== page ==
Three sexual assault cases have been delayed 10 months because there aren’t enough judges on Alberta’s Court of Queen’s Bench.
“There was no judge available to hear them,” Court of Queen’s Bench spokesperson Michelle Somers said Monday. The three cases, set to be heard this week, have been rescheduled–two in February 2017 and one in March 2017.
“We have done all we could” to coordinate cases, Somers said in a Tuesday email.
“The rest is up to the federal government.”
This isn’t a new problem: Alberta’s politicians, lawyers and justices have been calling on the federal government to remedy a years-long judge shortage that’s only worsened.
There are 59 justices sitting on the Court of Queen’s Bench, but there should be 65: six positions are vacant.
The Court of Appeal is missing almost 30 per cent of its judges – there are only 10 sitting; there should be 14. Alberta has fewer judges per capita than any other province.
“It’s very concerning when any case is delayed, particularly serious criminal matters,” reads a Thursday statement from Alberta Justice Minister Kathleen Ganley.
“The urgency of this situation is clear, we want to see these vacancies filled as soon as possible.”
Somers doesn’t have statistics on how many cases have had to be rescheduled because of a provincial judge shortage.
She said the Court of Queen’s Bench has never had to adjourn a sexual assault trial before.
“It is an accelerating situation,” she wrote in an email to Global News. “Our lead times keep getting longer, which means because the cases keep coming in at the same rate and we don’t have enough judges to hear them, we have to schedule further and further out in time.”
She said court has been working with the federal government, and submitted “business cases with statistics like population increases and increases in number and complexity of cases.”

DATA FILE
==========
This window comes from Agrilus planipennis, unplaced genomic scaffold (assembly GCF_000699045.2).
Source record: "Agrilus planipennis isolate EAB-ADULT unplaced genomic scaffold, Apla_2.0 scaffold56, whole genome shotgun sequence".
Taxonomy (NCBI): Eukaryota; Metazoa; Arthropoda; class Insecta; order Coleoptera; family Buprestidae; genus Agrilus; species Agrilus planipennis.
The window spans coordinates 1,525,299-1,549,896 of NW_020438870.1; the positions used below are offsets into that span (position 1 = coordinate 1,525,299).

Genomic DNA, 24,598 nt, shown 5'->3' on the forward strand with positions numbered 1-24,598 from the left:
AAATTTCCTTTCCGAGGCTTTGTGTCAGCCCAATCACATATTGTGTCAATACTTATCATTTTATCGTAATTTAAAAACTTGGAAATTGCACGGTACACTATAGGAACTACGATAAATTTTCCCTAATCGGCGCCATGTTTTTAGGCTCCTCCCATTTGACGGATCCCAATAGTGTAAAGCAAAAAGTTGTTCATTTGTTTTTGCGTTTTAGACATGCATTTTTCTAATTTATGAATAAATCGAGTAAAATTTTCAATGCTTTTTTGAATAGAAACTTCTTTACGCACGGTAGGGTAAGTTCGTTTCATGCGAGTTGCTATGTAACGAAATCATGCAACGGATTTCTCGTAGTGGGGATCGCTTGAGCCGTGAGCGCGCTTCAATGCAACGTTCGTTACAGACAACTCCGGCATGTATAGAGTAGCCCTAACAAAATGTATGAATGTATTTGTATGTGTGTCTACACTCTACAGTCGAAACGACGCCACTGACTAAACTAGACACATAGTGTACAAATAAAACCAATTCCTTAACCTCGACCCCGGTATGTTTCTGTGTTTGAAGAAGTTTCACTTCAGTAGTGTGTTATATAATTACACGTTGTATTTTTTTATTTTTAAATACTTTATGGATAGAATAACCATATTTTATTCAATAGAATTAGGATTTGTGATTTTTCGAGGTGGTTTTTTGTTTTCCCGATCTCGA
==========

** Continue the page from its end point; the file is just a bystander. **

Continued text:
Alberta’s Court of Queen’s Bench has only gained two judicial positions in the past 20 years, even as the province’s population doubled.
The province’s business case for more judges, submitted in January, says the Court of Queen’s bench is “facing a crisis,” getting new judges added decades too late. The court has cut its dispute resolution services but that isn’t helping the backlog.
The federal government acknowledges the concerns and said this week it is “moving forward on measures that will facilitate appointments to fill these highly pressing vacancies as soon as possible.”
“We have also committed to a review of the entire judicial appointments process, based on the principles of openness, transparency, merit, and diversity,” a spokesperson for federal Justice Minister Jody Wilson-Raybould said in an emailed statement Monday.
“This review will achieve a greater degree of diversity within the Canadian judiciary, so that it will truly reflect the face of Canada.”
Global News asked the federal government why this review is taking place and how long it will take. We were sent an identical statement from a different spokesperson.
Ganley said she’s spoken with federal Justice Minister Jody Wilson-Raybould and expects the feds to appoint new judges while it conducts its review.
The Court of Queen’s Bench doesn’t know much about the review, either, Somers said.
“We are told they wish to increase the diversity of appointments to the courts, and to make the process more open,” she wrote.
“In the meantime, we have been waiting for appointments to fill our six vacancies, some for as long as two years.”